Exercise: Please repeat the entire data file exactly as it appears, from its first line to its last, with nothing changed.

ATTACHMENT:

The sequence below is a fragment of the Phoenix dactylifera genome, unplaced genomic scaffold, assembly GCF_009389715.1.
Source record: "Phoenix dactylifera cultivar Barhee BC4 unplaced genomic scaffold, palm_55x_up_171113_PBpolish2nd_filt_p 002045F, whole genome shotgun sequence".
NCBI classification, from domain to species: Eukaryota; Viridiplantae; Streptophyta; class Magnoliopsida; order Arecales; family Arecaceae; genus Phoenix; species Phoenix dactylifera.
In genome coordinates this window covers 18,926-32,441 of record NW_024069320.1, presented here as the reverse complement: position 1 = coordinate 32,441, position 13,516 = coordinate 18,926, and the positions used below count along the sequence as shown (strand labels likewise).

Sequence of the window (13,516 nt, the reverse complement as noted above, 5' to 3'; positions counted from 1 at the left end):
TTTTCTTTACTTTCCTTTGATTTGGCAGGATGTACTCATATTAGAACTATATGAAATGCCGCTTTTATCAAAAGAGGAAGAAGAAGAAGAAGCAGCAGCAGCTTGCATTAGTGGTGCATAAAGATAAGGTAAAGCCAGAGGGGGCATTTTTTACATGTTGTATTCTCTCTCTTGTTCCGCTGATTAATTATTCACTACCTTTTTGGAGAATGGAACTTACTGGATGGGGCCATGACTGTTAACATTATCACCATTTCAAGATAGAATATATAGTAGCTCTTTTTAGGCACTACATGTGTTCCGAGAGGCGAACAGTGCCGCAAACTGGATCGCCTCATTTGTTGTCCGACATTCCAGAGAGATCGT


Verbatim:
The sequence below is a fragment of the Phoenix dactylifera genome, unplaced genomic scaffold, assembly GCF_009389715.1.
Source record: "Phoenix dactylifera cultivar Barhee BC4 unplaced genomic scaffold, palm_55x_up_171113_PBpolish2nd_filt_p 002045F, whole genome shotgun sequence".
NCBI classification, from domain to species: Eukaryota; Viridiplantae; Streptophyta; class Magnoliopsida; order Arecales; family Arecaceae; genus Phoenix; species Phoenix dactylifera.
In genome coordinates this window covers 18,926-32,441 of record NW_024069320.1, presented here as the reverse complement: position 1 = coordinate 32,441, position 13,516 = coordinate 18,926, and the positions used below count along the sequence as shown (strand labels likewise).

Sequence of the window (13,516 nt, the reverse complement as noted above, 5' to 3'; positions counted from 1 at the left end):
TTTTCTTTACTTTCCTTTGATTTGGCAGGATGTACTCATATTAGAACTATATGAAATGCCGCTTTTATCAAAAGAGGAAGAAGAAGAAGAAGCAGCAGCAGCTTGCATTAGTGGTGCATAAAGATAAGGTAAAGCCAGAGGGGGCATTTTTTACATGTTGTATTCTCTCTCTTGTTCCGCTGATTAATTATTCACTACCTTTTTGGAGAATGGAACTTACTGGATGGGGCCATGACTGTTAACATTATCACCATTTCAAGATAGAATATATAGTAGCTCTTTTTAGGCACTACATGTGTTCCGAGAGGCGAACAGTGCCGCAAACTGGATCGCCTCATTTGTTGTCCGACATTCCAGAGAGATCGT